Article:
Repetitive unpleasant thoughts and ritualized behaviors are the key features of obsessive-compulsive disorder (OCD). The classical neuroethological models of OCD rely largely on behavioral similarities between animal stereotypies and human compulsive rituals and are unable to account for the cognitive component of OCD. The cognitive symptoms of OCD need to be addressed in an evolutionary psychological context that incorporates information about human brain evolution. OCD can be understood as an extreme on a continuum of evolved harm-avoidance strategies. A pathological exaggeration of our evolved capacity to cognitively represent future scenarios, including imagined consequences of our own thoughts and actions (metarepresentation), may be part of the set of evolved psychological mechanisms contributing to the psychopathology of OCD. The costly side of the adaptive ability to anticipate future needs or threats could be that etiologically heterogeneous affections of the underlying striatal-frontal brain circuits may render an individual vulnerable to develop OCD.
Benjamin Franklin had at least two accidents that resulted in electricity passing through his brain. In addition, he witnessed a patient's similar accident and performed an experiment that showed how humans could endure shocks to the head without serious ill effects, other than amnesia. Jan Ingenhousz, Franklin's Dutch-born medical correspondent better known for his discovery of photosynthesis, also had a serious accident that sent electricity though his head and, in a letter to Franklin, he described how he felt unusually elated the next day. During the 1780s, Franklin and Ingenhousz encouraged leading French and English electrical "operators" to try shocking the heads of melancholic and other deranged patients in their wards. Although they did not state that they were responding to Ingenhousz's and Franklin's suggestions, Birch, Aldini, and Gale soon did precisely what Ingenhousz and Franklin had suggested. These practitioners did not appear to induce convulsions in their mentally ill patients, but they still reported notable successes.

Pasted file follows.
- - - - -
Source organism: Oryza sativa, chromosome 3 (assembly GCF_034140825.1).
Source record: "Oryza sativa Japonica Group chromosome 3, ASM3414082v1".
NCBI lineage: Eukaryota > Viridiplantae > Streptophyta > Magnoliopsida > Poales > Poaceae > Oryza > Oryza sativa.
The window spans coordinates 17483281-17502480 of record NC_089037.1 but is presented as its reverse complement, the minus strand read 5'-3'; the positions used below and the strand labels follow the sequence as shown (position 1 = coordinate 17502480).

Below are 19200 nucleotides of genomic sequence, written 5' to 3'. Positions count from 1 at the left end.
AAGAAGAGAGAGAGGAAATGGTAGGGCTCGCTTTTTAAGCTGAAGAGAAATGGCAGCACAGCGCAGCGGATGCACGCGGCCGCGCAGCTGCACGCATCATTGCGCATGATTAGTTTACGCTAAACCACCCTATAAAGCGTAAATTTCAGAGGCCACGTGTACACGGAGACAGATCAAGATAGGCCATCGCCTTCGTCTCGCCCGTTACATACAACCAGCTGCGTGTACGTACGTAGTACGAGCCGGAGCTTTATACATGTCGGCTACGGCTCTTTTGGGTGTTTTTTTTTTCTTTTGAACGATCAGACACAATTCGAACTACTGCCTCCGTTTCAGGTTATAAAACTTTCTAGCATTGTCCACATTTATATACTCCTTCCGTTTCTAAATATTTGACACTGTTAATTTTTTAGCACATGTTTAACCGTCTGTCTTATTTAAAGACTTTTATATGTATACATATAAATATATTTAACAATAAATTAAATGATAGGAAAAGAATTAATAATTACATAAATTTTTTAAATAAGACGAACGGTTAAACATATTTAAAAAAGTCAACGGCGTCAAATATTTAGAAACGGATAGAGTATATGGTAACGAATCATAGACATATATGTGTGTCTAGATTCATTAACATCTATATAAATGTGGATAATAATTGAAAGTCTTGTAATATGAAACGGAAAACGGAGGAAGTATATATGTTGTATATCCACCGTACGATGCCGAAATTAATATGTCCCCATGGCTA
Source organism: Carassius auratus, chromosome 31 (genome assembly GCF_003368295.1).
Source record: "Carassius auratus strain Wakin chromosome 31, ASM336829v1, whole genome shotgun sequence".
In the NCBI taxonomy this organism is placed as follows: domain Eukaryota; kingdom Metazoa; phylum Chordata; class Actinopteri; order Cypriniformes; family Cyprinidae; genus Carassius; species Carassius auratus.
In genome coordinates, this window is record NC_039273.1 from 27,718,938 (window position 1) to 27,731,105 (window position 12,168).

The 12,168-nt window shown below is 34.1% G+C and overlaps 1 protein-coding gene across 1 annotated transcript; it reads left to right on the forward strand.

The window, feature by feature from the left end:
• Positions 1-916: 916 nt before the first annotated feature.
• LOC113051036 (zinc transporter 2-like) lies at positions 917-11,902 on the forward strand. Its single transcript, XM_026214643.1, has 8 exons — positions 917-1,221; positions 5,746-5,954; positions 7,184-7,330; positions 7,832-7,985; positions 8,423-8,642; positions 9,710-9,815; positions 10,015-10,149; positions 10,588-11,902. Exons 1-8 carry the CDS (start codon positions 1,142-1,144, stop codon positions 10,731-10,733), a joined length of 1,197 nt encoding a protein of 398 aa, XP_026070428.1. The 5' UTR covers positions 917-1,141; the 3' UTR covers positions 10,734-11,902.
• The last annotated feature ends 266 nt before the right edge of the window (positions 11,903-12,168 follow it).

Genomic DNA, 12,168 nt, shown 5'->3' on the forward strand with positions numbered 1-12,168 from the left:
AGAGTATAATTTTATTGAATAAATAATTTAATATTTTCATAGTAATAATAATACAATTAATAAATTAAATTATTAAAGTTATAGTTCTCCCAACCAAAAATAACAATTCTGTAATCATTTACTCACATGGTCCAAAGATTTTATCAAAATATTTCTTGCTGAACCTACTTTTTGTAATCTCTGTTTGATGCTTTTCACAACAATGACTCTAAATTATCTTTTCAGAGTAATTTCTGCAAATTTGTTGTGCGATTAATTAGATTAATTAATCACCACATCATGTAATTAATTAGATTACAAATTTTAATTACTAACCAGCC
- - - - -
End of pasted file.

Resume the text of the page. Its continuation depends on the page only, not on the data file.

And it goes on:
Heart -- Diseases -- Treament -- Technological innovations -- United States -- History -- 20th century.
Ambulatory electrocardiography -- United States -- History -- 20th century.
Gel electrophoresis -- United States -- History -- 20th century.
Ambulatory cardiology began in 1959 in a department of pathology to answer a question raised at the autopsy table: are high heart rates in apparently healthy individuals a risk factor for developing coronary artery disease? This question led to the development of a miniature monitor and a new kind of electrode, which enabled clinicians to measure EKG signals during activity and over prolonged periods of time. These electrodes are now used universally for diagnosis and for monitoring the heart during a myriad of different activities and circumstances. The story of the development of the monitor and electrodes illustrates the ways in which ideas and discovery lead to applications and advances in medicine.
Since its origin in the 19th century, epidemiology has faced an internal tension between an approach oriented toward biology and the study of mechanisms, and an approach oriented toward populations and their interactions with the environment. Initially, this tension took the form of an opposition between microbiology and statistics. We describe the early roots of the quantitative approach to health and disease and several historical examples of the above tension. The search for the causes of pellagra exemplifies our thesis. In Italy, where pellagra was endemic, contrasting opinions coexisted between the hypothesis of contaminated maize, supported by Cesare Lombroso, and the hypothesis of a prevailing role of poverty and poor nutrition. In the United States, Joseph Goldberger found no evidence for the hypothesis of contaminated maize or for a microbiological agent, but recognized the central role of nutrition. The "cure" Goldberger proposed was land reform, but he continued studying the disease from a mechanistic point of view; shortly after his death, niacin deficiency was identified as the cause of pellagra. The tension between mechanistic and population-based studies is still present within epidemiology and is in fact essential for the success of the discipline.
Aristotle was a remarkable observer of the living world. He made detailed observations on the anatomy and life history characteristics of many organisms as part of a larger study into the differentiae (diaphora) of groups of animals. This reexamination of Aristotle's observations of two small fishes is a study into the work or the way of being of particular organic wholes. As such, it is directed by three main objectives: to evaluate the accuracy of those observations Aristotle makes with regard to the kobios and phucis in the History of Animals, as well as to understand how he might have conducted his research; to determine whether aspects of those observations would ground more philosophical arguments; and to contribute to the understanding of the basic biology of these fishes. In so doing, this article also may introduce a new generation of biologists to the richness of Aristotle's biological observations and the questions that motivated them.